Privileges committee finds former British PM Boris Johnson guilty of lying, bans him from parliamentary premises

Privileges committee finds former British PM Boris Johnson guilty of lying, bans him from parliamentary premises


Former British Prime Minister Boris Johnson deliberately misled Parliament about the lockdown-flouting parties that undermined his credibility and contributed to his downfall, a committee of lawmakers said on Thursday after a year-long investigation.

A scathing report from the House of Commons Privileges Committee found that Johnson’s actions and his response to the committee were such a flagrant violation of the rules that they warranted a 90-day suspension from Parliament.

While a condemning indictment of the former prime minister’s conduct, the recommendation is largely symbolic because Johnson angrily quit as a lawmaker on Friday after the committee informed him of its conclusions.

The report says Johnson committed “repeated contempts” of Parliament by deliberately misleading MPs with his partygate denials before being complicit in a campaign of abuse and intimidation, the cross-party investigation found.

The Privileges Committee consequently recommended a 90-day suspension, which would have paved the way for a by-election for the former prime minister if he had not quit the Commons in anticipation. However, his resignation means he will escape that punishment, the committee recommended that he should not receive the pass granting access to Parliament which is normally given to former MPs.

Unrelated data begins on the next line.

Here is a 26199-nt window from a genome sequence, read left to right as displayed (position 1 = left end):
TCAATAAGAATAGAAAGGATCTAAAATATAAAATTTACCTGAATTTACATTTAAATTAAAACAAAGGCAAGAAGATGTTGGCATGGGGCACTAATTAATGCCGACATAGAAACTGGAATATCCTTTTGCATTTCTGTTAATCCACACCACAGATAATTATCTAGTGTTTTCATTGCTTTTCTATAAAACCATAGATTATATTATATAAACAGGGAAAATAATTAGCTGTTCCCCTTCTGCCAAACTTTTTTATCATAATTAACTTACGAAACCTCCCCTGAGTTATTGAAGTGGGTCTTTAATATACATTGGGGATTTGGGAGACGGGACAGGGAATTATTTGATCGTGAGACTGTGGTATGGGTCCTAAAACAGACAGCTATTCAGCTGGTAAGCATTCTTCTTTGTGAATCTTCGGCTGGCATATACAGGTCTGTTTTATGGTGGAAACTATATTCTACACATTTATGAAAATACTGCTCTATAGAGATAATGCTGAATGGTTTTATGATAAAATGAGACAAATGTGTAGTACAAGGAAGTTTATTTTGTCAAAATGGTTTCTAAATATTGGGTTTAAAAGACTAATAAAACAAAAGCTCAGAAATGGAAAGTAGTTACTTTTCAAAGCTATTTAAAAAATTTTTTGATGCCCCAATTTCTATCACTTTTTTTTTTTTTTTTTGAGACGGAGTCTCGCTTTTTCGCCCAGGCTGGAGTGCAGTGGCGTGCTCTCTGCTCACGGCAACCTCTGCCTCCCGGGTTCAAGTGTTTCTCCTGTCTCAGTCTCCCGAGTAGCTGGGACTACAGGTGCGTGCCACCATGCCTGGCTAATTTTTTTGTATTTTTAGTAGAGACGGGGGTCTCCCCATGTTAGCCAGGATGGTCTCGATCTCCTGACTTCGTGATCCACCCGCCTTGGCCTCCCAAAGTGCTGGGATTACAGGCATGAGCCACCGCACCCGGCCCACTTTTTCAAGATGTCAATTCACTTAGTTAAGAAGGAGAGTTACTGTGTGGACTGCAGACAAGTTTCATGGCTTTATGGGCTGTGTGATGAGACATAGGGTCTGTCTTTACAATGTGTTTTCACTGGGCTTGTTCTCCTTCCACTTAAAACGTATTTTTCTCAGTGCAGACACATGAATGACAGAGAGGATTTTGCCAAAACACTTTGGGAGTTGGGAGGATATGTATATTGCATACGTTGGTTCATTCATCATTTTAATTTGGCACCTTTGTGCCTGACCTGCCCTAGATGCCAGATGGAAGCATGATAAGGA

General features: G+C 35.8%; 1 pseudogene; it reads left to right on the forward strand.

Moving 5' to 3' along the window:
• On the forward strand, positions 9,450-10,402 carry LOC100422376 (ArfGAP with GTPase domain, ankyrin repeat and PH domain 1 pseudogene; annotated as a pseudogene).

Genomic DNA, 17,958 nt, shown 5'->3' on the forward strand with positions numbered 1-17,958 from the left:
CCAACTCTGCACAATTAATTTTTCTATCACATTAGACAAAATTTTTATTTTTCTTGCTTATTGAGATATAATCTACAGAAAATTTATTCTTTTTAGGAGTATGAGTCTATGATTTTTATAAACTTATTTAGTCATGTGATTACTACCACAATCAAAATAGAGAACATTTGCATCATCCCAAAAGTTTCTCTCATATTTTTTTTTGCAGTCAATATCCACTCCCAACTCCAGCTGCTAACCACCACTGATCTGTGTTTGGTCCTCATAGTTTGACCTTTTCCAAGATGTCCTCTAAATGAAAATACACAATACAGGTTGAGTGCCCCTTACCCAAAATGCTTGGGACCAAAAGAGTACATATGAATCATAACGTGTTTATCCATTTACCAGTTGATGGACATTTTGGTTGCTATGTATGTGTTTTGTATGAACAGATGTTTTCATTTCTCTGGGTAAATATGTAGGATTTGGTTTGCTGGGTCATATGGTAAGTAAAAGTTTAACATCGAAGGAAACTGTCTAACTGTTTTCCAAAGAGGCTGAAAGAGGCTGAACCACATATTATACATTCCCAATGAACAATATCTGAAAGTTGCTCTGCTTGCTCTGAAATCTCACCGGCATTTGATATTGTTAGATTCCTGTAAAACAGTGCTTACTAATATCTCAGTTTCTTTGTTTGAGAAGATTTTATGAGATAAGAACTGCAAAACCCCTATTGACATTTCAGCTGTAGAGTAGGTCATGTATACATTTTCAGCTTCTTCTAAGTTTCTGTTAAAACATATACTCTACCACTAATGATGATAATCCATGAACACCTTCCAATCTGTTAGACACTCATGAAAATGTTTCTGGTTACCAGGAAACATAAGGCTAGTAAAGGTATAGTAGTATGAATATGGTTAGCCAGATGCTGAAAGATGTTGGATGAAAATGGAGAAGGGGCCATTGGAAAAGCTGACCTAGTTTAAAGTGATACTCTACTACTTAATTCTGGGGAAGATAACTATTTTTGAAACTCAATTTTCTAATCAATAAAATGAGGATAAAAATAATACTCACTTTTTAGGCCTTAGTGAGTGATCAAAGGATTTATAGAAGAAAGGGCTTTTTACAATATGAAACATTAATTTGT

Johnson, 58, described the committee as a “kangaroo court” that conducted a “witch hunt” to drive him out of Parliament. A majority of the panel’s seven members come from Johnson’s Conservative Party.

“The committee now says that I deliberately misled the House, and at the moment I spoke I was consciously concealing from the House my knowledge of illicit events,” Johnson said in a heated statement released in response. “This is rubbish. It is a lie. In order to reach this deranged conclusion, the committee is obliged to say a series of things that are patently absurd, or contradicted by the facts.”

He called the committee led by Labour veteran Harriet Harman “beneath contempt” and claimed its 14-month investigation had delivered “what is intended to be the final knife-thrust in a protracted political assassination”.

The report is just the latest episode in the “partygate” scandal that has distracted lawmakers since local news organisations revealed that members of Johnson’s staff held a series of parties in 2020 and 2021 when such gatherings were prohibited by pandemic restrictions. The full House of Commons will now debate the committee’s report and decide whether it concurs with the panel’s findings and recommended sanctions.

The committee also said Johnson should not be granted a pass to Parliament’s grounds.

  • A Tell / AP report
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